An engine similar to this MaxxForce DT was unveiled at NTEA
CHICAGO (March 4, 2009)
– Continuing on its path to meet the next round of emissions standards required for 2010, Navistar (NYSE: NAV) today unveiled its 2010 MaxxForce® DT Advanced EGR mid-range diesel engine at the National Truck Equipment Association (NTEA) Work Truck Show in Chicago.
“Our strategy of 2010 emissions compliance through the use of an EGR-only solution is on track,” said Steve Guillaume, Navistar general manager, vocational trucks. “With our line-up of MaxxForce Advanced EGR engines, we’re delivering a simple and straightforward solution that places the burden of emissions compliance on the manufacturer, not the customer.”
To meet the U.S. Environmental Protection Agency (EPA) 2010 emissions requirements for on-highway diesel engines, MaxxForce Advanced EGR engines will use proven technologies such as advanced fuel injection, air management, electronic controls and proprietary combustion technology.
“We’ve been conducting rigorous testing and analysis in our engine labs and currently have 2010 prototype engines installed in medium- and heavy-duty test trucks,” said Ramin Younessi, group vice president, truck and engine product development. “These test vehicles are on the road in real-world conditions and will log millions of miles of real-world experience before the launch of these engines.”
Other major truck and engine manufacturers are choosing a 2010 emissions path through Selective Catalytic Reduction (SCR), which requires the use of an additional operating fluid, called urea, as well as significant aftertreatment equipment which will add hundreds of pounds to each vehicle.
Navistar’s EGR approach will not require the use of urea or the addition of heavy on-vehicle urea storage tanks, converters, heaters, and the additional electronics required by SCR systems. MaxxForce Advanced EGR engines set Navistar apart from the competition with a no-hassle, business-as-usual solution for customer by delivering lower operating costs.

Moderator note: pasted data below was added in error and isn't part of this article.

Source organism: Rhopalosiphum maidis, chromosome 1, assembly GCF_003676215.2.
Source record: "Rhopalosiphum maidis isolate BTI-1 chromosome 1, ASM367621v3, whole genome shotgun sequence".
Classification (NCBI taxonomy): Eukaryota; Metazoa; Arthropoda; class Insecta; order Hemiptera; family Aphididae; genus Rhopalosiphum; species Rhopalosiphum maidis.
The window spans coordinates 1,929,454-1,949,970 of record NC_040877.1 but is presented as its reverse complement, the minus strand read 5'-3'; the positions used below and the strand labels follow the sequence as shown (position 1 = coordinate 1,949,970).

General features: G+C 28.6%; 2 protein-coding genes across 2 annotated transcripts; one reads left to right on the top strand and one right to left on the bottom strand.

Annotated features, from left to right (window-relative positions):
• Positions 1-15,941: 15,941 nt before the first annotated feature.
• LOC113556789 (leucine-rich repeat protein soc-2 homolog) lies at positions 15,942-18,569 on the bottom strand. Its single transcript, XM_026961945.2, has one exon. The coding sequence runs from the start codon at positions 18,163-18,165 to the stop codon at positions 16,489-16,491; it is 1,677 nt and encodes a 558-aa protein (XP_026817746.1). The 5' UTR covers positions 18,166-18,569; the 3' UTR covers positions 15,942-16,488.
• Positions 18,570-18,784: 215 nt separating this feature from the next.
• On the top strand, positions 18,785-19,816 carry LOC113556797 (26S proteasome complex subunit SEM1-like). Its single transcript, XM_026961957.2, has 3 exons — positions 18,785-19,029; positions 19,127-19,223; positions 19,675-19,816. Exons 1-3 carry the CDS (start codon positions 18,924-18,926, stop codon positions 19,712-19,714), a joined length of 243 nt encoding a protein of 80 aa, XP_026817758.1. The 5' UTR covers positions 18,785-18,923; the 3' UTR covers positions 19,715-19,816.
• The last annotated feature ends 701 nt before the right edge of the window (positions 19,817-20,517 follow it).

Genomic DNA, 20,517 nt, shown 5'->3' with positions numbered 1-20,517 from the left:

“Many of the OEMs adopting the SCR strategy point to its use in Europe where emissions standards are not as stringent as the U.S.,” added Younessi. “However, at least two European engine manufacturers are adding a non-SCR solution to meet Europe’s next emissions hurdle. Also, three major U.S. companies have recently announced production plans for non-urea SCR systems, helping raise some serious doubts about the long-term viability of urea-based SCR.”
For SCR systems in the U.S., the EPA will mandate a series of driver compliance requirements as well as a disabling system which can automatically power down the engine when urea levels run low.
“We strongly believe the accountability for emissions compliance should rest on the manufacturer, not on the actions of the driver, the reliability of very complex technologies or the impact of climatic conditions,” added Guillaume. “The development and testing of our EGR solution for 2010 is in advanced stages and we are confident that our engines will deliver the performance, reliability and low operating costs our customers demand.”